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Government Shutdown Averted, But Bigger Fights on Horizon

SAUL LOEB/AFP/Getty Images(WASHINGTON) -- The government is up and running as usual Saturday thanks to an 11th hour deal struck Friday night by negotiators on Capitol Hill, but the intensity of the past week will be nothing compared to the coming battle over even larger spending issues.

As Sen. Kay Bailey Hutchison, R-Tex., said in an interview last night, the fight over whether or not to raise the debt limit “is going to be Armageddon.”

“We have to see reforms before the debt ceiling is raised … or we would be in danger of having to face this again in another year or two, which we cannot do” Hutchison said in an interview on CNN. “We cannot sustain a $14 trillion debt.”

Her Republican counterpart from Texas, Sen. John Cornyn, tweeted Saturday, “Now on to the main event: the debt limit. Huge leverage for systemic fiscal reform.”

So how did both sides reach the agreement that avoided closing down the federal government?

“In the final hours before our government would have been forced to shut down, leaders in both parties reached an agreement,” President Obama said against the backdrop of the Washington Monument Friday night. “Beginning to live within our means is the only way to protect those investments that will help America compete for new jobs -- investments in our kids’ education and student loans; in clean energy and life-saving medical research. We protected the investments we need to win the future.”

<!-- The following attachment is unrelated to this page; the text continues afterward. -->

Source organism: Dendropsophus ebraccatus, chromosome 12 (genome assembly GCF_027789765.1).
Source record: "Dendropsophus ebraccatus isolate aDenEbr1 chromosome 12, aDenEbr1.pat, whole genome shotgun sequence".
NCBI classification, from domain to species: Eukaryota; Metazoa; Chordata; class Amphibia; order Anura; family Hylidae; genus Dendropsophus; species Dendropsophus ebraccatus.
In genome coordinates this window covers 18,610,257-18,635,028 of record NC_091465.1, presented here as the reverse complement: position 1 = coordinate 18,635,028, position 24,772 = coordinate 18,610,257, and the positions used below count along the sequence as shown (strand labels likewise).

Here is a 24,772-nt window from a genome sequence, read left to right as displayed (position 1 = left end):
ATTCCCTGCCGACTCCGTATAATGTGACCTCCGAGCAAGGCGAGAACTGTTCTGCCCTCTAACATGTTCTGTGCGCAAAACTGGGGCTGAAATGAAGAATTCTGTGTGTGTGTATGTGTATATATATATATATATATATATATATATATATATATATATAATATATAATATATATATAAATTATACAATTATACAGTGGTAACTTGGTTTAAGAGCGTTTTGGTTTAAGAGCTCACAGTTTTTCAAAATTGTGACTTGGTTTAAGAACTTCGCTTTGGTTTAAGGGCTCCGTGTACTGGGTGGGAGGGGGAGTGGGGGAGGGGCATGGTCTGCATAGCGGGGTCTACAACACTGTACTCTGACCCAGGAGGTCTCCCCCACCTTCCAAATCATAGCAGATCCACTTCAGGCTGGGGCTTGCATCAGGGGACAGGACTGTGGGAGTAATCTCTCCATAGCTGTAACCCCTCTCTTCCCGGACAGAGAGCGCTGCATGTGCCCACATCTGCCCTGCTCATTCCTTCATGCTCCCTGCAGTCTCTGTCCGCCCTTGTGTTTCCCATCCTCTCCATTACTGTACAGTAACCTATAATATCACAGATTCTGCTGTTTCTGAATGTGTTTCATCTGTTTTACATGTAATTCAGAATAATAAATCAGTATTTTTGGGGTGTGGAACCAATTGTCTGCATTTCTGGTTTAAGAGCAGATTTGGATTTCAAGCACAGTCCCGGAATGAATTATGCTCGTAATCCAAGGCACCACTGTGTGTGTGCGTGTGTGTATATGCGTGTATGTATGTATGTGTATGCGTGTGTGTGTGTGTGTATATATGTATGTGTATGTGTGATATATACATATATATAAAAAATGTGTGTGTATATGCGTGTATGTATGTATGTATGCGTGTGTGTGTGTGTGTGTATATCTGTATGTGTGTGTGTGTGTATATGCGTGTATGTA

The agreement would cut about $38 billion from the 2010 budget baseline and $78.5 billion from President Obama's 2011 budget proposal, officials said. It also would keep intact funding to Planned Parenthood and resist several other Republican-proposed policy changes.

“At the end of the day,” President Obama said, “this was a debate about spending cuts, not social issues like women’s health and the protection of our air and water. These are important issues that deserve discussion -- just not during a debate about our budget.”

The House and Senate passed temporary resolutions to keep the government funded after midnight, when funding was scheduled to run out. A full agreement will need to be drafted and passed by Congress next week. The short-term “bridge,” as House Speaker John Boehner, R-Ohio, described it last night, includes the first $2 billion in cuts.

Copyright 2011 ABC News Radio

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